labour's employment law

How a Labour Government will impact HR and Employment Law

How a Labour Government will impact HR and Employment Law

Following their victory in the General Election on Thursday, the UK now have a Labour Government. In this article, we look at Labour’s proposed changes in their manifesto for HR and Employment Law.

During their election campaign, Labour released their election manifesto ‘Change’ which included ‘Labour’s plan to make work pay – delivering a new deal for working people’. This outlined around 60 changes to employment law, promising better terms and conditions for Britain’s workers. They have committed to bringing some changes into force within the first 100 days. It is not yet clear though which of these changes it would be, but we expect to receive updates in the near future.

We have outlined the changes to HR and Employment Law that Labour proposed in their manifesto and therefore, what is expected to come into force below.

Wages and pay


  • Abolish the age banding for National Minimum Wage
  • Ban unpaid internships (unless they are part of education or a training course)
  • Ensure that travel time is paid in sectors where there are multiple working sites
  • For companies with 250 or more staff, it will be mandatory to share publications on ethnicity and disability pay gaps, in addition to the current gender pay gap report obligation.

Sick pay

  • Improve Statutory Sick Pay (SSP) by making it available to all workers and removing the waiting period of 3 days.
  • Planned rates for SSP to represent fair earnings replacement.


  • Hospitality workers to receive their tips in full through strengthened laws.
  • Workers to decide how their tips are allocated.

Tackling exploitative zero hour contracts

  • Plans for anyone who works regular hours for 12 weeks or more to gain the right to a regular contract to reflect hours worked.
  • All workers to receive reasonable notice of any change in shifts or working times and to be compensated for cancelled shifts.
  • These plans will not stop employers from offering fixed-term contracts, i.e., seasonal work.

Day one rights for workers

Employment rights

  • Make certain employment rights such as unfair dismissal, sick pay, and parental leave a day one right by removing the qualifying period.
  • Make it illegal to dismiss a pregnant employee for six months after they return from maternity leave (except in specific circumstances).

Flexible working

  • Plans to make flexible working the default from day one for all workers (except when it is not reasonably feasible).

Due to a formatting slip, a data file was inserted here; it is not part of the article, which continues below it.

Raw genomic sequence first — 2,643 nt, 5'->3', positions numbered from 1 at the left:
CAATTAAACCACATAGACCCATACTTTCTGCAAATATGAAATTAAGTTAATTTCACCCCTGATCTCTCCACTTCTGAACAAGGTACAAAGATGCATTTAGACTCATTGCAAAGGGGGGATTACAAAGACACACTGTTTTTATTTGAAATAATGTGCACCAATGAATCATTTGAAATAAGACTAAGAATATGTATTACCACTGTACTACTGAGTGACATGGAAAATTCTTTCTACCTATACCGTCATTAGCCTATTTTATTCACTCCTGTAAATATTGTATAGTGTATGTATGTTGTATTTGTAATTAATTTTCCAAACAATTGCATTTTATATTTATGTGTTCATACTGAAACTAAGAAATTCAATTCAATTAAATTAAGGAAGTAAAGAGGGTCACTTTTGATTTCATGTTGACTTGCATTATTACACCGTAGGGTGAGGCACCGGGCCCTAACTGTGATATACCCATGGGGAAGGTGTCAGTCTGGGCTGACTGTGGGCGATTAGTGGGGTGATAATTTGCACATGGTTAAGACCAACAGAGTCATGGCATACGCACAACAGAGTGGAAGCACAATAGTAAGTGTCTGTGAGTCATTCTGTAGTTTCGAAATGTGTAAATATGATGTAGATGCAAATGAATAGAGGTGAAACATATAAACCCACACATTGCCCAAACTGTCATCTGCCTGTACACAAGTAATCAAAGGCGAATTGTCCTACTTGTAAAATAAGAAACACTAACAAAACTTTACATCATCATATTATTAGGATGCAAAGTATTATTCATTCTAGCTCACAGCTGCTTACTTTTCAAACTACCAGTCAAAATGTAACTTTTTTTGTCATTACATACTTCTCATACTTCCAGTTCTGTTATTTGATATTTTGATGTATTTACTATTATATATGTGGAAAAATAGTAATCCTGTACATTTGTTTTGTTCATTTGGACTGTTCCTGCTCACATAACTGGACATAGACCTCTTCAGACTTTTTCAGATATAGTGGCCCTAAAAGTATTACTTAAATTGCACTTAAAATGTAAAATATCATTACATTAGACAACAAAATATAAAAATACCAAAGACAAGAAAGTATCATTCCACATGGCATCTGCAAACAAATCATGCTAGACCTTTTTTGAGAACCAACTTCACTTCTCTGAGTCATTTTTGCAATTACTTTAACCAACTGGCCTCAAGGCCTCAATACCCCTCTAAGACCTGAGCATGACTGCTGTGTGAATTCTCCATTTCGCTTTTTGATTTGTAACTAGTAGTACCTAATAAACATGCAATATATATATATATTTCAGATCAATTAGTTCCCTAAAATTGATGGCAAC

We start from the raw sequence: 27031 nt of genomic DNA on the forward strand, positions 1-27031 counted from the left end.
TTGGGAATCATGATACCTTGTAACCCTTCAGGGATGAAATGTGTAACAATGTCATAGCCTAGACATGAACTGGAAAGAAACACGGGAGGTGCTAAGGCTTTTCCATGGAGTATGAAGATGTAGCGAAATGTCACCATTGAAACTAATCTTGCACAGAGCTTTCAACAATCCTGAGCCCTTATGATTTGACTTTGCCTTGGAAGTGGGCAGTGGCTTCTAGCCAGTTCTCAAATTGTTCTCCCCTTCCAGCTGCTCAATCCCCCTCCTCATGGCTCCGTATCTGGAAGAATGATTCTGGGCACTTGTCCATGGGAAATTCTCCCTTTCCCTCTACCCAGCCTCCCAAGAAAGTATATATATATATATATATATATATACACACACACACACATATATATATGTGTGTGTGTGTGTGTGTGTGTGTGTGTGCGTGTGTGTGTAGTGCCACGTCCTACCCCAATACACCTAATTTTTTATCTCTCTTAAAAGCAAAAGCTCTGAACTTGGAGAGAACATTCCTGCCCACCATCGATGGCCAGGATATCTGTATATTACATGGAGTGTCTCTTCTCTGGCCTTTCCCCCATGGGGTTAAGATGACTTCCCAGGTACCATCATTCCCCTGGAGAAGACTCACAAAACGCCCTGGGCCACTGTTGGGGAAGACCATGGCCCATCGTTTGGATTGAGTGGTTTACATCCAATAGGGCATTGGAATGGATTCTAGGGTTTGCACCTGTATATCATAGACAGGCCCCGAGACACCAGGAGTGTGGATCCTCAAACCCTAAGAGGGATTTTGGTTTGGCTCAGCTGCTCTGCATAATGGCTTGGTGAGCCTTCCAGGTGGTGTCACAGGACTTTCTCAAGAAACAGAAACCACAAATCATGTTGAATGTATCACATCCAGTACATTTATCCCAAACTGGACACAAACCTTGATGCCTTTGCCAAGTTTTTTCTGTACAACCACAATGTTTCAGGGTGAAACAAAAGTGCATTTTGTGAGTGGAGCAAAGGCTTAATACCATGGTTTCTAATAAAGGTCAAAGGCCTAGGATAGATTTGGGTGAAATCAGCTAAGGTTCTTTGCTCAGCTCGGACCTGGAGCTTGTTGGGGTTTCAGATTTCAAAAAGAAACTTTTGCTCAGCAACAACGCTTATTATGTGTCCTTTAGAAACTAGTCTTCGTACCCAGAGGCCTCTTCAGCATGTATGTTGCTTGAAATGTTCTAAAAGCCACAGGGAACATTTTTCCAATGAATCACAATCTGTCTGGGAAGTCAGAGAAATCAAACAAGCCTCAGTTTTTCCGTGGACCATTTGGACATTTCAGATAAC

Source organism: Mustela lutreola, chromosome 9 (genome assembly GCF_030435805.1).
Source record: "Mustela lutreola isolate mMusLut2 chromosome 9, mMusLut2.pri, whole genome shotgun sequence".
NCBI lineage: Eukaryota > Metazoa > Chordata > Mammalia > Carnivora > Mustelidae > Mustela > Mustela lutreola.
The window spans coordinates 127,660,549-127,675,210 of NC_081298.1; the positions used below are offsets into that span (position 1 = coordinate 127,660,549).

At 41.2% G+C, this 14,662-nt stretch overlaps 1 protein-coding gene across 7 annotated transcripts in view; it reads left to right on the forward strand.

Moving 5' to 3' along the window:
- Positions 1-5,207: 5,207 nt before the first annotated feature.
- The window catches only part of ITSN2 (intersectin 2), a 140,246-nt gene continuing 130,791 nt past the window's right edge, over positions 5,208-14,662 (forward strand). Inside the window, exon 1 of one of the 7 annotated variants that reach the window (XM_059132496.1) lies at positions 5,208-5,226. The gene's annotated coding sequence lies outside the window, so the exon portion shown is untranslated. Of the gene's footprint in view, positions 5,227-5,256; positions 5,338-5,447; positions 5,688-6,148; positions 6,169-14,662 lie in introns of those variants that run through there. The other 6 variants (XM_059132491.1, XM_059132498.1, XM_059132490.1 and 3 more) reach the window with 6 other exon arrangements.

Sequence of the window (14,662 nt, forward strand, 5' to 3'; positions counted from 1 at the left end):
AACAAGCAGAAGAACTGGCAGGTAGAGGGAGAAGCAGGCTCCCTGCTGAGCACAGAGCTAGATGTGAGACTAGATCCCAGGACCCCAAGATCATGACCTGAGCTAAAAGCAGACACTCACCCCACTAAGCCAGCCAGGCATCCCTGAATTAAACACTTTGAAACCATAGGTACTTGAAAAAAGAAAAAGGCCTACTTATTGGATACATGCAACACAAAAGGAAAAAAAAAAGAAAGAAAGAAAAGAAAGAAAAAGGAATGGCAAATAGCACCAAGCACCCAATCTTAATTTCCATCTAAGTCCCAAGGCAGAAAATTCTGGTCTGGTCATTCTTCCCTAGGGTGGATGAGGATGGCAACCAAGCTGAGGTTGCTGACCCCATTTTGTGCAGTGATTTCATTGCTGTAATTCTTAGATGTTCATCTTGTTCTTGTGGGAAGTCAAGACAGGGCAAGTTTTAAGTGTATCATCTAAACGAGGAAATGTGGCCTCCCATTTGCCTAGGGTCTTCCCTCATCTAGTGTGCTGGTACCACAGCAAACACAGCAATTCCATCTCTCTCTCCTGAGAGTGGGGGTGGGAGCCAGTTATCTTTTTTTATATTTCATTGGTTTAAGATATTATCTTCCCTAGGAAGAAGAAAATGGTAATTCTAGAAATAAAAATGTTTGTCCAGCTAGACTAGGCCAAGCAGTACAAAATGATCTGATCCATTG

• This includes flexi-time contracts and hours that better accommodate school term times.

Single status of ‘worker’

Remove the current distinction between ‘workers’ and ‘employees’ so that workers are entitled to the full range of basic employment rights and protection such as sick pay, holiday pay, parental leave, and protection against unfair dismissal.


  • Give them the right to a written contract

Fire and rehire

Plans to tighten rules around fire and rehire practices. The Labour Party plan to replace the statutory code brought in by the current Government with a strengthened code of practice.

Rights strengthened

Plans to strengthen rights and protections in place for:

  • Pregnant workers
  • Workers made redundant
  • Workers subject to the TUPE process
  • Whistle-blowers
  • Those making grievances.

There is also a plan to encourage employers to register for the ‘Dying to work’ charter to support workers with terminal illnesses.

Right to switch off

  • To introduce a new worker’s right to disconnect and protect them from remote surveillance.
  • Allow employees and employers to work together on policies or contractual terms that benefit both parties. For example, setting our expectations and structure, i.e., sending/receiving emails out of hours.

Employment tribunals

Extend the time limit for making Employment Tribunal claims to six months (currently 3 months for majority of claims).

Trade Union laws

Update Trade Union laws including:

  • Strengthen trade union right of entry to workplaces
  • Process of union recognition simplified
  • Stronger protections for trade union reps
  • Employer obligation to inform employees of the right to join a union and who the union would be in a written contract.


Strengthen harassment law by making it a requirement for employers to create and maintain a workplace free from harassment.

Caring responsibilities

Review the current law around carer’s leave and look at the benefits of introducing paid carer’s leave.

Employee wellbeing

Support on wellbeing with a specific focus on long-covid.

Menopause support

Employers with over 250 employees will be required to produce Menopause Action Plans.


Work closely with workers, trade unions, employers and experts to examine what AI and new technologies mean for work, jobs, and skills.

Getting prepared

Preparation is key for employers in terms of understanding the proposed changes. At HPC we are here to support our clients through this to ensure they remain up-to-date and compliant with any HR and employment law changes that are introduced.

To help support businesses to prepare for these changes we are offering a free health check to help identify any gaps in your HR and employment law practices that may leave you vulnerable to non-compliance, and therefore costly claims.

To claim your free health check please get in contact with our team of experts.

T: 0330 107 1037


LinkedIn: High Performance Consultancy

The contents of this article are for general information purposes only. Whilst High Performance Consultancy Ltd endeavours to ensure that the information on this document is correct, no warranty, express or implied, is given as to its accuracy and we do not accept any liability for error or omission.

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